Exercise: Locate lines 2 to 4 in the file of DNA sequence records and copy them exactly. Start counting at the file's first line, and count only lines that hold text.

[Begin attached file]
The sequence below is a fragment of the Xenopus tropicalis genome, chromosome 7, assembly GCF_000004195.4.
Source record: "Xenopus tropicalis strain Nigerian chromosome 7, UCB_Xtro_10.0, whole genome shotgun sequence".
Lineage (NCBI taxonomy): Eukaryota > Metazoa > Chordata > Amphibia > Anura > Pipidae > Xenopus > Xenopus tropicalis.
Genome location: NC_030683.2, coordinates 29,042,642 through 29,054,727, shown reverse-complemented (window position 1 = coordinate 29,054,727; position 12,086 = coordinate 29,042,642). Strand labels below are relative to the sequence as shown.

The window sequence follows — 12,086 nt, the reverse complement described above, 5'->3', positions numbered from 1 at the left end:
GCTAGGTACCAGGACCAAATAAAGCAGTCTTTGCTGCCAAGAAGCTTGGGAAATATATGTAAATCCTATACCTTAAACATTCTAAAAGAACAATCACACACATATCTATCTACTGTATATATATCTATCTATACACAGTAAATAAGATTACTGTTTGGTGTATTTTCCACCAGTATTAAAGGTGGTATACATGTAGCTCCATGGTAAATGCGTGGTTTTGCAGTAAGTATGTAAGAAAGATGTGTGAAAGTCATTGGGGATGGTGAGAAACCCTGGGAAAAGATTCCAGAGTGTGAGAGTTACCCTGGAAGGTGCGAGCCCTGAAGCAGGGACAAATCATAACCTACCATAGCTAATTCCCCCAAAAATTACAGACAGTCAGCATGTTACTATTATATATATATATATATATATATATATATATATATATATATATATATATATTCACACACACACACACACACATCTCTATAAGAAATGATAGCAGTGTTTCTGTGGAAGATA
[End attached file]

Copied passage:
Source record: "Xenopus tropicalis strain Nigerian chromosome 7, UCB_Xtro_10.0, whole genome shotgun sequence".
Lineage (NCBI taxonomy): Eukaryota > Metazoa > Chordata > Amphibia > Anura > Pipidae > Xenopus > Xenopus tropicalis.
Genome location: NC_030683.2, coordinates 29,042,642 through 29,054,727, shown reverse-complemented (window position 1 = coordinate 29,054,727; position 12,086 = coordinate 29,042,642). Strand labels below are relative to the sequence as shown.